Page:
PHP Tutorial on While Loop with Stone River eLearning

Flow control statements are basically loops aimed at performing a particular set of operation for a period.  Writing condition for let’s say 100 integers knowing that the operation to be performed on each one of them is the same is both ineffective and time consuming.

Therefore we need a flow control statement that can customise our code and group all the elements together, and then write the operation to be performed for the group instead of doing it for individual elements.  To deal with the repetitive nature of any code or program, we can use either the ‘for loop’ or the while loop. However; if the operation to be performed in each case is the same, while loop is a better alternative than the ‘for loop’. 

There are quite a few interesting points to note about the while loop. First and foremost, a while loop provides a condition and as long as that condition holds true, performs a specified operation. That sounds very familiar to IF statement or the FOR statement, isn’t it? The while loop is essentially used to optimize a given code and to ensure the perfect use of flow control statements in it, therefore it has a few similarities to both, the IF statement and the FOR statement. 

Eg:

<?php
	$x=0; //Variable declaration
	while($x<=10) //While loop initialised and condition provided
	{
		echo 'The number '.$x.' is smaller than our required value<br>';   
		/* An echo statement is printed every time the condition holds true. */
		$x++; // The value inside the variable $x is incremented
	}
?>

As it is quite clear in the example given above, the while loop performs the same operation upon a variable until a given condition holds true.  The while keyword is used to initiate a while loop and the condition to be checked is included inside closed parenthesis, followed by the operation to be performed, which is included inside closed brackets.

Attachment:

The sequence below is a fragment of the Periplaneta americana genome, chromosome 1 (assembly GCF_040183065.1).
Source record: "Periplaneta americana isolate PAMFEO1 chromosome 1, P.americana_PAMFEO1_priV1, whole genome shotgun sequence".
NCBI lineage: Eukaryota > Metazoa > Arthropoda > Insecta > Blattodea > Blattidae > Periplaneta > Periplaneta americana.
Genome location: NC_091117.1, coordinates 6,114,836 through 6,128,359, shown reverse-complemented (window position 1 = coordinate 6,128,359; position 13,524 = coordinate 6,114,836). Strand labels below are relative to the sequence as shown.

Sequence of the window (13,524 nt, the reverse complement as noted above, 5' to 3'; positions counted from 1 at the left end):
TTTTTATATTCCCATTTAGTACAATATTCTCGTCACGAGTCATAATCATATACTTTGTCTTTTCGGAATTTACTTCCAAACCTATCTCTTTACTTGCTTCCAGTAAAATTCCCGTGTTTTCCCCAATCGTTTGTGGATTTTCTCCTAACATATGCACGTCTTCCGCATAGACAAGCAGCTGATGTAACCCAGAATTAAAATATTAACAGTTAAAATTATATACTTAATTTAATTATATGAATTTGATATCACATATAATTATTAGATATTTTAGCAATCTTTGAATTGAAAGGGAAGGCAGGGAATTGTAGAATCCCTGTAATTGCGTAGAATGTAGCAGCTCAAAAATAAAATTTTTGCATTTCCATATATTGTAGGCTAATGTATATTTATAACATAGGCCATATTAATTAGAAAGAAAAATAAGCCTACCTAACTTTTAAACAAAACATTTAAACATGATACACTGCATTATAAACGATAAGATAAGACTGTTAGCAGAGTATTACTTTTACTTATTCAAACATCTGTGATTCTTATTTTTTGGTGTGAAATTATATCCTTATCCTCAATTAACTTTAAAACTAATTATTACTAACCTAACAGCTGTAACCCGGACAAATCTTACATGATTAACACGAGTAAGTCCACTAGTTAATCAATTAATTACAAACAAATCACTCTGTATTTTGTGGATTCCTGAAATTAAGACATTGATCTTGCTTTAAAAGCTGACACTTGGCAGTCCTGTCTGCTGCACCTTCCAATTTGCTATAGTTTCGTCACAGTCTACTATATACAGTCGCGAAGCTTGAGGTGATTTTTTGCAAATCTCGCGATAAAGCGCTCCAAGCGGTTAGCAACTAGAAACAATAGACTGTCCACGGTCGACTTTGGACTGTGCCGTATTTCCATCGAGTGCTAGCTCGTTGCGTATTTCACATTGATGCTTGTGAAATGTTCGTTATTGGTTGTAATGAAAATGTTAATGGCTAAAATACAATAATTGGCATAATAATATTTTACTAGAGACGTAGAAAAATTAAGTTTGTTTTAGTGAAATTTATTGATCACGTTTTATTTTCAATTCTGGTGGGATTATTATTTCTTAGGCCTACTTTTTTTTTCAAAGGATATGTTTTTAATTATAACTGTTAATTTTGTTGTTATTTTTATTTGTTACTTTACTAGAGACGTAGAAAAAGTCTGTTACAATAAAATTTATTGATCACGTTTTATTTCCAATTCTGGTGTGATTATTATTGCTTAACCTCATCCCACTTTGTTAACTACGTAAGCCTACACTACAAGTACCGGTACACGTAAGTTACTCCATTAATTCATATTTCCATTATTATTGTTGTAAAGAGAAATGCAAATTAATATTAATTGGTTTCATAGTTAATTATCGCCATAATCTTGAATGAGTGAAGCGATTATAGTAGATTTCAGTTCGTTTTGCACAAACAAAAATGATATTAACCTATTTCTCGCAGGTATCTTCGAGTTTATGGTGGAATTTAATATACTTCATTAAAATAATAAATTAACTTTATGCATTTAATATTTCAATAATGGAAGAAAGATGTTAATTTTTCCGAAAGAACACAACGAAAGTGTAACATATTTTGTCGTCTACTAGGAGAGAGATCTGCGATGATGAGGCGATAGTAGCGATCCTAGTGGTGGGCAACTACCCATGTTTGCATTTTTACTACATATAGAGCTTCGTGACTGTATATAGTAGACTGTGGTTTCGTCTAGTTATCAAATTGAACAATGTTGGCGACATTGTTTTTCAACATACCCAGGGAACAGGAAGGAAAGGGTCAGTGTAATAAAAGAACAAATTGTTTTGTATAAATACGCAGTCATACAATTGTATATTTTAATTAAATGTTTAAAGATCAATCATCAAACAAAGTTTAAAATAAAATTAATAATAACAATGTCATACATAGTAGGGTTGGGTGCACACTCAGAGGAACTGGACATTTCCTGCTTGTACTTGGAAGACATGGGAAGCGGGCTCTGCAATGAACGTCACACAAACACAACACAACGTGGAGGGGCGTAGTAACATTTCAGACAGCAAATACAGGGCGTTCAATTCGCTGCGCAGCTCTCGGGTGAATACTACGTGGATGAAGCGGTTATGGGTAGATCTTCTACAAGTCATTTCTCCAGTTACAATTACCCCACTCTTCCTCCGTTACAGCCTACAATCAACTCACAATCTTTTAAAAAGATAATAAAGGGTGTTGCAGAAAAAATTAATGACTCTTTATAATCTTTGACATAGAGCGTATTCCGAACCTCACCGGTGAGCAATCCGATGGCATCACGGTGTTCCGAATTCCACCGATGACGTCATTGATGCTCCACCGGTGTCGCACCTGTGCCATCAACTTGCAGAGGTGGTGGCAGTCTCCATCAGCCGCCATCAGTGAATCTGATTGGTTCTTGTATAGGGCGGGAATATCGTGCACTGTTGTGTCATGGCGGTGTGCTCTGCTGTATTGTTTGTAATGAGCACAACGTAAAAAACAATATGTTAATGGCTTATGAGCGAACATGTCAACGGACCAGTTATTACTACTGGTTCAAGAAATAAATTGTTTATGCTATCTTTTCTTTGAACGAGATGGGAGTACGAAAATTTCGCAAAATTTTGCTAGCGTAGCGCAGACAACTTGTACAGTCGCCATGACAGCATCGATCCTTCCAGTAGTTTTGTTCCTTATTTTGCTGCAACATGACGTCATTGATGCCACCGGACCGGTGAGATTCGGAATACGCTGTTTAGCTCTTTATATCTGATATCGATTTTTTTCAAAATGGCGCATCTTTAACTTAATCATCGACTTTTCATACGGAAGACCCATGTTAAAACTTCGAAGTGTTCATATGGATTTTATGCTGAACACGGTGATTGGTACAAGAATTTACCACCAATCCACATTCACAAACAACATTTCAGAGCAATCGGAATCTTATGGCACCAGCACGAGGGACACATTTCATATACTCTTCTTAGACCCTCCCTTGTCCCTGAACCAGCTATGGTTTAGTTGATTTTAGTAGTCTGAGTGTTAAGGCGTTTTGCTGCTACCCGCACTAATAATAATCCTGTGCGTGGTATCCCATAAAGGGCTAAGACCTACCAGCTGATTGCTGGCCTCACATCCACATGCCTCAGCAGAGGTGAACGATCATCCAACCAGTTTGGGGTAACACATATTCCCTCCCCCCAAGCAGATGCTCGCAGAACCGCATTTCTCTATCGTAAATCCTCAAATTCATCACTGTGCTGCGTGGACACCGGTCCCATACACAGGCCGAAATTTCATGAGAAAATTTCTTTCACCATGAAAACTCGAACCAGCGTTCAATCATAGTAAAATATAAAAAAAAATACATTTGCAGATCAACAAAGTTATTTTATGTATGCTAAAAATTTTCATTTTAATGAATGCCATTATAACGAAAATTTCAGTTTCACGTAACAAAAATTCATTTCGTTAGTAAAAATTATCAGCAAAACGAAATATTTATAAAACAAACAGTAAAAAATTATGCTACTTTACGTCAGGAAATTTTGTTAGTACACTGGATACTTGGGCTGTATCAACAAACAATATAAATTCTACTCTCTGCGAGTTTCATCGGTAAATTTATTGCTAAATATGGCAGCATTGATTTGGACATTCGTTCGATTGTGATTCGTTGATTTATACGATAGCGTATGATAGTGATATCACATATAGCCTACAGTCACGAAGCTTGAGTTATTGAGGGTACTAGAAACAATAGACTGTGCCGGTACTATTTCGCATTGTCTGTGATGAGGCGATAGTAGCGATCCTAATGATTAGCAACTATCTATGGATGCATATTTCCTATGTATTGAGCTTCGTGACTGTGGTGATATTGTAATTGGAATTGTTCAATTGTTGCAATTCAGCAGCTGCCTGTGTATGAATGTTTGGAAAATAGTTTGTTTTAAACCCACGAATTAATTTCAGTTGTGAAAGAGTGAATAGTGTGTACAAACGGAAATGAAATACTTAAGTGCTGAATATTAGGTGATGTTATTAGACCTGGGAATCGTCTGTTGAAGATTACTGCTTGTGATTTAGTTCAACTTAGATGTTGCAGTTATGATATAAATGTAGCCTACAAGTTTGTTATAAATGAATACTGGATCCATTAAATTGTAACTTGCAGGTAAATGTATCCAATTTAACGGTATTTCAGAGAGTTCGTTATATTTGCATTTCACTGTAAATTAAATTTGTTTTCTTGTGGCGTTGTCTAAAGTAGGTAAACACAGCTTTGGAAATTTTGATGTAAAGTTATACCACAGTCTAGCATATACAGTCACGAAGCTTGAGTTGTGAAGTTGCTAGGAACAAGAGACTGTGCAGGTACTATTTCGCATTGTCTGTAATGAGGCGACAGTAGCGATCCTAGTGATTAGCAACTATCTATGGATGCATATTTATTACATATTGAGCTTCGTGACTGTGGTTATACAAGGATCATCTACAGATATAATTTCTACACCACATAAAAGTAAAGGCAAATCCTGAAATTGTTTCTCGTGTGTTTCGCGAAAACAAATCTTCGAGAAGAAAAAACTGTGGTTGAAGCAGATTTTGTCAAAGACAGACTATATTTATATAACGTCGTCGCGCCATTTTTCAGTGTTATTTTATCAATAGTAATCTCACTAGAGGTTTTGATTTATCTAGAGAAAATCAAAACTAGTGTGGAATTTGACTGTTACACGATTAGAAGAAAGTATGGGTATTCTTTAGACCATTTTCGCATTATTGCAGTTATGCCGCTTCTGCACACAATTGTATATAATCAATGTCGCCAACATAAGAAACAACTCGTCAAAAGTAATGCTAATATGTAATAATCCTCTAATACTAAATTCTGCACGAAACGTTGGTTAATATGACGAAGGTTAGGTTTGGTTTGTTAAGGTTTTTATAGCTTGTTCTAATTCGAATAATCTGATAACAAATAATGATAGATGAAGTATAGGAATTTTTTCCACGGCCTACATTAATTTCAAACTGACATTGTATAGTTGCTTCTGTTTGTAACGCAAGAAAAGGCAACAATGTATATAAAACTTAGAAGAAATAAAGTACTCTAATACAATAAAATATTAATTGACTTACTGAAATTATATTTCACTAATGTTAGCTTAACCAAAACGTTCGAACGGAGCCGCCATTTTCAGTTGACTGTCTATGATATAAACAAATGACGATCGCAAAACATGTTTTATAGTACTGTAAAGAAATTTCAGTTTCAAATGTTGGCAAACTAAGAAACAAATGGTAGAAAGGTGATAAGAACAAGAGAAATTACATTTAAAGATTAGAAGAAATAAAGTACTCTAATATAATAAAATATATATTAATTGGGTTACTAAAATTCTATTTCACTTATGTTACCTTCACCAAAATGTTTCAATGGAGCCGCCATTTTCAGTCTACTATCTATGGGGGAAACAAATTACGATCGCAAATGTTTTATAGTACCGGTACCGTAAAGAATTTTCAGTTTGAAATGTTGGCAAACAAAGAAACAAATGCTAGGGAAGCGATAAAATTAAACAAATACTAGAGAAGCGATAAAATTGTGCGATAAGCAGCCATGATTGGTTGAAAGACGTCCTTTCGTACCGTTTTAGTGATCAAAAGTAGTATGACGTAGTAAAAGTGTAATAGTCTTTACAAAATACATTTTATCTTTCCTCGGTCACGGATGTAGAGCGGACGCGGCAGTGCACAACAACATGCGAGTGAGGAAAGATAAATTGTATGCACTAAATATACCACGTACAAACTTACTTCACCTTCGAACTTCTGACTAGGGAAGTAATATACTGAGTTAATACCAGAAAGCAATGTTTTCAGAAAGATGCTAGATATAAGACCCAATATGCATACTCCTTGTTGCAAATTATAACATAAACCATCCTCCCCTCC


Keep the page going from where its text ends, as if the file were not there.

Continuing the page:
Note:

The condition included inside the while statement can be more than one with each separated by operators for comparison, such as ‘&&’ or ||.

The statement $x++ is the same as $x= $x+1 and must be included inside the while loop to ensure that the operation does not turn into an infinite loop.

We can also decrement the value of the variable in the loop according to the requirement of the problem and the values desired on the webpage.

There is another way of performing the while operation on any variable. Instead of including the operation to be performed inside the curly brackets, we can also use the endwhile keyword to specify the end of any while loop.  The syntax of a while loop involving endwhile is slightly different from the conventional while loop, as explained in the example below.

Eg:

<?php
	$num = 10; // Variable is initialised
	while($num>=0) : // Note that the while statement is followed by a colon (:) sign
		echo $num.'<br>'; //The operation is written without the curly brackets
		$num–;
	endwhile;             
	/*endwhile keyword marks the end of the while loop and eliminates the use of brackets */
?>

It is important to note that the use of endwhile keyword can only give desired results if the colon sign is used after the while statement. Programmers around the globe are more comfortable with the curly brackets as it stands for all the other flow control statements as well. 

Just like the while loop, there is another flow control statement, namely the do while loop that follows the same rules with a slight modification in the syntax.  As we just saw, the WHILE loop provides the condition first and then the operation to be performed; DO..WHILE on the other hand employs an exactly opposite approach. In a DO…WHILE loop, the operation to be performed is given first followed by the condition at the end of every loop.  

Along with its utility in simple PHP codes, ‘While loop’ is used extensively in cases where a particular data is to be fetched from a database.  Names of people above a certain age or other related data can be fetched with ease and accuracy from a big database using the while loop.

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